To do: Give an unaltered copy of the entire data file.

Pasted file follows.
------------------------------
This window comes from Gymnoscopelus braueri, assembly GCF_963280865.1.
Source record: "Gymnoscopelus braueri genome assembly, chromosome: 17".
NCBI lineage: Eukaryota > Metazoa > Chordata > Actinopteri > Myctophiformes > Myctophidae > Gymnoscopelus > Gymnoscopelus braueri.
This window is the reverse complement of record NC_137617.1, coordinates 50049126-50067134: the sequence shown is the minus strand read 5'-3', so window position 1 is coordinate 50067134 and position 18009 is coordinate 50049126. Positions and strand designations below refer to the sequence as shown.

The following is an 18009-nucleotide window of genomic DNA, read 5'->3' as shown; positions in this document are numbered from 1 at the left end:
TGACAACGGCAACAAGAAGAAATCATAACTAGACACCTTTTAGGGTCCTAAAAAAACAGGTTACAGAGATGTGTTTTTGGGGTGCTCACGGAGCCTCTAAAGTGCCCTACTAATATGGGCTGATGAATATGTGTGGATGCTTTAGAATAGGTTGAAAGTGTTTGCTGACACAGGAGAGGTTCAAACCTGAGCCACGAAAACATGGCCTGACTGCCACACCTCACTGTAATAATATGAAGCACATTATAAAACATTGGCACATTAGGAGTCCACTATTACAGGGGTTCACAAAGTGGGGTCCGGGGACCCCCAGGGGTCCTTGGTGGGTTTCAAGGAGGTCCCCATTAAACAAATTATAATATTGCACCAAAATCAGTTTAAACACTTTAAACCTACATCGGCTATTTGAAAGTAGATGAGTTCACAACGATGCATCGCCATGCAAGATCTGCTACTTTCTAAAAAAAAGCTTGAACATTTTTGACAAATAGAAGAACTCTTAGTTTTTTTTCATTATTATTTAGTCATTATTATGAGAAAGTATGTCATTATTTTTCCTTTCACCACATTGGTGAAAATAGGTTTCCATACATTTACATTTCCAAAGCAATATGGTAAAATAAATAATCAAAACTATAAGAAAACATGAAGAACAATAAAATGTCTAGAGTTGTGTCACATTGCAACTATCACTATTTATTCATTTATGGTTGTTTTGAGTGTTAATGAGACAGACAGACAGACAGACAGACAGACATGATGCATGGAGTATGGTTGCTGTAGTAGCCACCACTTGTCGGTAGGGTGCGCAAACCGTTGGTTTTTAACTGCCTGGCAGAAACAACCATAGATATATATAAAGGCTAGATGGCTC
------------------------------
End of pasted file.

This window comes from Gymnoscopelus braueri, assembly GCF_963280865.1.
Source record: "Gymnoscopelus braueri genome assembly, chromosome: 17".
NCBI lineage: Eukaryota > Metazoa > Chordata > Actinopteri > Myctophiformes > Myctophidae > Gymnoscopelus > Gymnoscopelus braueri.
This window is the reverse complement of record NC_137617.1, coordinates 50049126-50067134: the sequence shown is the minus strand read 5'-3', so window position 1 is coordinate 50067134 and position 18009 is coordinate 50049126. Positions and strand designations below refer to the sequence as shown.

The following is an 18009-nucleotide window of genomic DNA, read 5'->3' as shown; positions in this document are numbered from 1 at the left end:
TGACAACGGCAACAAGAAGAAATCATAACTAGACACCTTTTAGGGTCCTAAAAAAACAGGTTACAGAGATGTGTTTTTGGGGTGCTCACGGAGCCTCTAAAGTGCCCTACTAATATGGGCTGATGAATATGTGTGGATGCTTTAGAATAGGTTGAAAGTGTTTGCTGACACAGGAGAGGTTCAAACCTGAGCCACGAAAACATGGCCTGACTGCCACACCTCACTGTAATAATATGAAGCACATTATAAAACATTGGCACATTAGGAGTCCACTATTACAGGGGTTCACAAAGTGGGGTCCGGGGACCCCCAGGGGTCCTTGGTGGGTTTCAAGGAGGTCCCCATTAAACAAATTATAATATTGCACCAAAATCAGTTTAAACACTTTAAACCTACATCGGCTATTTGAAAGTAGATGAGTTCACAACGATGCATCGCCATGCAAGATCTGCTACTTTCTAAAAAAAAGCTTGAACATTTTTGACAAATAGAAGAACTCTTAGTTTTTTTTCATTATTATTTAGTCATTATTATGAGAAAGTATGTCATTATTTTTCCTTTCACCACATTGGTGAAAATAGGTTTCCATACATTTACATTTCCAAAGCAATATGGTAAAATAAATAATCAAAACTATAAGAAAACATGAAGAACAATAAAATGTCTAGAGTTGTGTCACATTGCAACTATCACTATTTATTCATTTATGGTTGTTTTGAGTGTTAATGAGACAGACAGACAGACAGACAGACAGACATGATGCATGGAGTATGGTTGCTGTAGTAGCCACCACTTGTCGGTAGGGTGCGCAAACCGTTGGTTTTTAACTGCCTGGCAGAAACAACCATAGATATATATAAAGGCTAGATGGCTC